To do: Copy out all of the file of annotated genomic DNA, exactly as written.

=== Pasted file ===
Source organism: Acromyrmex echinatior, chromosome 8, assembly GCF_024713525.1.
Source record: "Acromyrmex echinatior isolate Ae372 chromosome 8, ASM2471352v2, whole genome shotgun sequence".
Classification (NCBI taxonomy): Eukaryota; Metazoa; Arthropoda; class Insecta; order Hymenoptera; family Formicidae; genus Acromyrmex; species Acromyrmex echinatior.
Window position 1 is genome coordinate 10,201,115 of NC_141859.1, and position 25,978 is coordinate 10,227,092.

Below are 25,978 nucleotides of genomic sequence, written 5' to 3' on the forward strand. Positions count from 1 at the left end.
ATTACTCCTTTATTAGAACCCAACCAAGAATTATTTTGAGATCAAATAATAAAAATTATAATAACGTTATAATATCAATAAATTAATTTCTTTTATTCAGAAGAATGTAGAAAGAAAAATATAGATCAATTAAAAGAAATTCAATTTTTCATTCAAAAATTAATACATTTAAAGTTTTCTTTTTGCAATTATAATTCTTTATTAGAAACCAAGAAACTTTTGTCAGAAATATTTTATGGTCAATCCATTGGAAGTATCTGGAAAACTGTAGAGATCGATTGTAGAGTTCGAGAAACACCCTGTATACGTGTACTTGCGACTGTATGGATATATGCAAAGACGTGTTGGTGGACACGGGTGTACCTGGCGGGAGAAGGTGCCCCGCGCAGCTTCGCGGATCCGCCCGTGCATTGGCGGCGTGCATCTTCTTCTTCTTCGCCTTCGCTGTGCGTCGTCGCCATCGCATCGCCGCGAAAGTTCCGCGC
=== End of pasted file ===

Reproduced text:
Source organism: Acromyrmex echinatior, chromosome 8, assembly GCF_024713525.1.
Source record: "Acromyrmex echinatior isolate Ae372 chromosome 8, ASM2471352v2, whole genome shotgun sequence".
Classification (NCBI taxonomy): Eukaryota; Metazoa; Arthropoda; class Insecta; order Hymenoptera; family Formicidae; genus Acromyrmex; species Acromyrmex echinatior.
Window position 1 is genome coordinate 10,201,115 of NC_141859.1, and position 25,978 is coordinate 10,227,092.

Below are 25,978 nucleotides of genomic sequence, written 5' to 3' on the forward strand. Positions count from 1 at the left end.
ATTACTCCTTTATTAGAACCCAACCAAGAATTATTTTGAGATCAAATAATAAAAATTATAATAACGTTATAATATCAATAAATTAATTTCTTTTATTCAGAAGAATGTAGAAAGAAAAATATAGATCAATTAAAAGAAATTCAATTTTTCATTCAAAAATTAATACATTTAAAGTTTTCTTTTTGCAATTATAATTCTTTATTAGAAACCAAGAAACTTTTGTCAGAAATATTTTATGGTCAATCCATTGGAAGTATCTGGAAAACTGTAGAGATCGATTGTAGAGTTCGAGAAACACCCTGTATACGTGTACTTGCGACTGTATGGATATATGCAAAGACGTGTTGGTGGACACGGGTGTACCTGGCGGGAGAAGGTGCCCCGCGCAGCTTCGCGGATCCGCCCGTGCATTGGCGGCGTGCATCTTCTTCTTCTTCGCCTTCGCTGTGCGTCGTCGCCATCGCATCGCCGCGAAAGTTCCGCGC